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Plenty of high-profile TV series have coming seasons that are already finished. But premieres for fall series like “Abbott Elementary” would be delayed by a monthslong strike, and viewers would begin to notice fewer scripted TV series by the end of the year. Reality and international shows will start to run in heavy rotation.
Moviegoers would not experience immediate effects; movie studios work about a year ahead, meaning that almost everything planned for 2023 has already been shot. The risk involves 2024, especially if studios rush to beat a strike by putting films into production with scripts that aren’t quite ready.
What are the writers’ complaints?
Every three years, the writers’ union negotiates a contract with the major studios that establishes pay minimums and addresses matters such as health care and residuals (a type of royalty), which are paid out based on a maze of formulas.
And though there has been a boom in television production in recent years (known within the industry as “Peak TV”), the W.G.A. said that the median weekly pay for a writer-producer had declined 4 percent over the last decade.
Because of streaming, the former network norms of 22, 24 or even 26 episodes per season have mostly disappeared. Many series are now eight to 12 episodes long. At the same time, episodes are taking longer to produce, so series writers who are paid per episode often make less while working more. Some showrunners are likewise making less despite working longer hours.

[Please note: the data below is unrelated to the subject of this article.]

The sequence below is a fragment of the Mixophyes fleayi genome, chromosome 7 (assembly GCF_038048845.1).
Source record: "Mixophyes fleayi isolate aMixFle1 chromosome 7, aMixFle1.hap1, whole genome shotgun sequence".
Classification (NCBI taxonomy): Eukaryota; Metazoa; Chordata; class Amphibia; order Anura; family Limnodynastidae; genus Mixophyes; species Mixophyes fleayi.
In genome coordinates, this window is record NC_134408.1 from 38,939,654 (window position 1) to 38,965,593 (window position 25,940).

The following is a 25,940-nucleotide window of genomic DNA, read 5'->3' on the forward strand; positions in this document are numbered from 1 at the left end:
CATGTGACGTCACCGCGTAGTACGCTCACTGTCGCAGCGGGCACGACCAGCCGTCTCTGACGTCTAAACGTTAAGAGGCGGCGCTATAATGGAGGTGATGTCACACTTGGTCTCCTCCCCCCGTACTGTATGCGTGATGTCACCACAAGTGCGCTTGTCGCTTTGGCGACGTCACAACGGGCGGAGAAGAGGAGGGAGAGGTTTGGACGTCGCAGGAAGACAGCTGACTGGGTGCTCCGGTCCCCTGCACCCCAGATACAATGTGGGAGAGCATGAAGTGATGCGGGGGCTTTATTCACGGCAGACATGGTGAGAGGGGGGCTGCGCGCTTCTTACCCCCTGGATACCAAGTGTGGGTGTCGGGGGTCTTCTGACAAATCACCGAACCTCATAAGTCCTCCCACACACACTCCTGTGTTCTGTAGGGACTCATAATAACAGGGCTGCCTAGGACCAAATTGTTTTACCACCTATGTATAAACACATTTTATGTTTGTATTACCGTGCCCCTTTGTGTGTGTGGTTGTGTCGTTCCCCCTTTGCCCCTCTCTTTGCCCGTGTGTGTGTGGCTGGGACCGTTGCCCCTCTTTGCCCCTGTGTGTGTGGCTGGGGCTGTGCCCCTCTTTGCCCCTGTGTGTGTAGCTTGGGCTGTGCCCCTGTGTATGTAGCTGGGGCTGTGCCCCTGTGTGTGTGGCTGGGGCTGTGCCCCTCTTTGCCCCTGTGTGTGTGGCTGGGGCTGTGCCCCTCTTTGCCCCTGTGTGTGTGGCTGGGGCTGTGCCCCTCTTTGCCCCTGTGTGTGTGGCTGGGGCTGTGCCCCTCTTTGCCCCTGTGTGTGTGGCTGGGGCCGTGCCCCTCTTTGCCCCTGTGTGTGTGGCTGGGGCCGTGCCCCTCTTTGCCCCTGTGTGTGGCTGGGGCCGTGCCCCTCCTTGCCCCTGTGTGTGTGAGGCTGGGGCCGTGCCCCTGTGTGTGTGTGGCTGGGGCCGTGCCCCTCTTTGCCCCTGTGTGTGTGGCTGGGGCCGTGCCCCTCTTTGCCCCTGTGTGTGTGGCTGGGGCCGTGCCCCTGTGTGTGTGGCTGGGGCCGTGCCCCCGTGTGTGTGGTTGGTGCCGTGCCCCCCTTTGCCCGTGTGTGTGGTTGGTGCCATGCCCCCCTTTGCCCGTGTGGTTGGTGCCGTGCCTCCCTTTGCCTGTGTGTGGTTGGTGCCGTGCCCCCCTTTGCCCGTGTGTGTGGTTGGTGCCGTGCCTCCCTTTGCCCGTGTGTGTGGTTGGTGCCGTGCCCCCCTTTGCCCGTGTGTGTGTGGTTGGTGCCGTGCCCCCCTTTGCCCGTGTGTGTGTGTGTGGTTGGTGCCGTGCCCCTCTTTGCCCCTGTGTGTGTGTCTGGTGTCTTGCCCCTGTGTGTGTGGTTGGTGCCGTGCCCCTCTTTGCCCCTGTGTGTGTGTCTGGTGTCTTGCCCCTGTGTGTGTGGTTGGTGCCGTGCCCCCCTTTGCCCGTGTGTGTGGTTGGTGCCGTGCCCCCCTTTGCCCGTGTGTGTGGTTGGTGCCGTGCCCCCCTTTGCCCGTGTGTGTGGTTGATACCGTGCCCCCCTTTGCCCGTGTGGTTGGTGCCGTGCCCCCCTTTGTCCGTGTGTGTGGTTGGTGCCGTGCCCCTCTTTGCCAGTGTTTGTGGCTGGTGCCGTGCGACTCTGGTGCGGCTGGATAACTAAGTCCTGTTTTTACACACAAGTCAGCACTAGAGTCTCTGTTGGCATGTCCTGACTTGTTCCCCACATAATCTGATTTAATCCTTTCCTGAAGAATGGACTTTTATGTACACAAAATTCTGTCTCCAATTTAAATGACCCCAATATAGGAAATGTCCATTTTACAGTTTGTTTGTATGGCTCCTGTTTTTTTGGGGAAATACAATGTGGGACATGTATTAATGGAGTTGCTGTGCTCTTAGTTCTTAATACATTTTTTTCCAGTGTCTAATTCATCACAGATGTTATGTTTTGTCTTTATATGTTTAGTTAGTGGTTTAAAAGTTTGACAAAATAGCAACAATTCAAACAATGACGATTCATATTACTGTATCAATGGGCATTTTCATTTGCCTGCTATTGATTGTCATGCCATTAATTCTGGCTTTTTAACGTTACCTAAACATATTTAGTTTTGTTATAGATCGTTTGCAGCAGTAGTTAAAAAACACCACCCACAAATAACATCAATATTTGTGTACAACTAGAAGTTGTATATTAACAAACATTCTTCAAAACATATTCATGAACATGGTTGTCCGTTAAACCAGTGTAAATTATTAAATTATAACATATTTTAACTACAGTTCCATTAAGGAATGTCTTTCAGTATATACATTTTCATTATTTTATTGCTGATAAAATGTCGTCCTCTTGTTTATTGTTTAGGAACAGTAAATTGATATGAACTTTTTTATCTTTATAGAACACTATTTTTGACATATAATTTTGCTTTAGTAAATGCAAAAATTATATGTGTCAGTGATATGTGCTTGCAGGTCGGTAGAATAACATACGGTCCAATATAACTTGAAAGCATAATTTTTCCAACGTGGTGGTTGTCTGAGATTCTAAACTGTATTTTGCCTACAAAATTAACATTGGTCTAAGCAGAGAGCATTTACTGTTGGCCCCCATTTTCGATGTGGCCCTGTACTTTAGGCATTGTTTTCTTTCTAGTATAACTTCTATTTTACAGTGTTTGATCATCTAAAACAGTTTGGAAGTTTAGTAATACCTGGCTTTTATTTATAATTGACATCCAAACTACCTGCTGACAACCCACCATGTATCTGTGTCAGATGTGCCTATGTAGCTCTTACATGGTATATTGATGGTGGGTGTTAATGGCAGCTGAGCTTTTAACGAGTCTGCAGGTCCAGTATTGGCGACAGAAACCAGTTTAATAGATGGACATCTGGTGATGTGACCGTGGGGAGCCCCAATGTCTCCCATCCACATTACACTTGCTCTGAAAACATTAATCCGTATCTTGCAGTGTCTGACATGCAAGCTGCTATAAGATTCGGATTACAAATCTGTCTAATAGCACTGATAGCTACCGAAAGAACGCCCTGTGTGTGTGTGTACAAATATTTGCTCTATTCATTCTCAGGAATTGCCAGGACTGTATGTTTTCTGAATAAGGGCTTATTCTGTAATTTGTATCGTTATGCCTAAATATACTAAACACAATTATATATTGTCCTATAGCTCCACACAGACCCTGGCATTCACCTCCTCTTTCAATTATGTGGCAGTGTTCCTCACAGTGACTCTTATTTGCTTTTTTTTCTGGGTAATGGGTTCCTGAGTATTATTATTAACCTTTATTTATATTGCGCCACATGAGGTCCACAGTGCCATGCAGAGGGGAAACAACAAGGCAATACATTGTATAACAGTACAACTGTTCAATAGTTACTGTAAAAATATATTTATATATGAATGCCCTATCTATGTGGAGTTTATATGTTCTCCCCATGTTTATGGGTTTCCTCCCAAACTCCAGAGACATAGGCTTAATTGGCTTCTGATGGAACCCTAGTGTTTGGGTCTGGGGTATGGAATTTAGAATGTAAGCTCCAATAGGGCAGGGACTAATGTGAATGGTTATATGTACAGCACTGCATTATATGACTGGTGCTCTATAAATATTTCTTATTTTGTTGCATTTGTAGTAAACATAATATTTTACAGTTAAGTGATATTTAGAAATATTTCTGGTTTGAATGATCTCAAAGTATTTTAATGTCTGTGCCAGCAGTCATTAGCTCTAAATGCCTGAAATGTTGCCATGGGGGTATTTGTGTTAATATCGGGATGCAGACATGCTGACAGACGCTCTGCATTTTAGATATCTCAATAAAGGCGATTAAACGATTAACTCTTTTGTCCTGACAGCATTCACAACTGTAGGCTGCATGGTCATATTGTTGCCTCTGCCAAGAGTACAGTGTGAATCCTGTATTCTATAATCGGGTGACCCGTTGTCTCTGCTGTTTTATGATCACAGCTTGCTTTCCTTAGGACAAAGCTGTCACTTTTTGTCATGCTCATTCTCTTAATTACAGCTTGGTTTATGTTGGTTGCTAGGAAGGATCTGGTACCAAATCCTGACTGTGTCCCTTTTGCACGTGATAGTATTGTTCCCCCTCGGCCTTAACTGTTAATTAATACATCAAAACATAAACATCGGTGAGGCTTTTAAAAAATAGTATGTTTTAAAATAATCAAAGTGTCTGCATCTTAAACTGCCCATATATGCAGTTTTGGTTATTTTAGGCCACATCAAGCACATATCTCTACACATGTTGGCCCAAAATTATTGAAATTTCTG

“The streaming model has created an environment where there’s been enormous downward pressure on writer income across the board,” David Goodman, a co-chair of the guild negotiating committee, said in an interview.
Screenwriters have been hurt by a decline in theatrical releases and the collapse of the DVD market, union leaders said.
Between 2012 and 2021, the number of films rated annually by the Motion Picture Association fell by 31 percent. Streaming services picked up some slack, but companies like Netflix and Warner Bros. Discovery, which owns HBO Max, have been cutting back on film production to reduce costs amid slowing subscriber growth.
Are the companies in a position to pay more?
They would argue this isn’t the best time for it.
Disney said in February that it would cut $5.5 billion in costs and eliminate 7,000 jobs to address streaming losses, an atrophying cable television business and steep corporate debt. Warner Bros. Discovery has already cut thousands of jobs as part of a $4 billion retrenchment. NBCUniversal is also tightening its belt as it contends with cable cord-cutting and a troublesome advertising market.
The writers are unmoved by this. Mr. Keyser noted that Netflix is already profitable (to the tune of $4.5 billion last year), and that rival companies have said their streaming services will be profitable in the next year or two. “We don’t get to negotiate again until 2026,” Mr. Keyser said. “We’re not waiting around until they’re profitable.”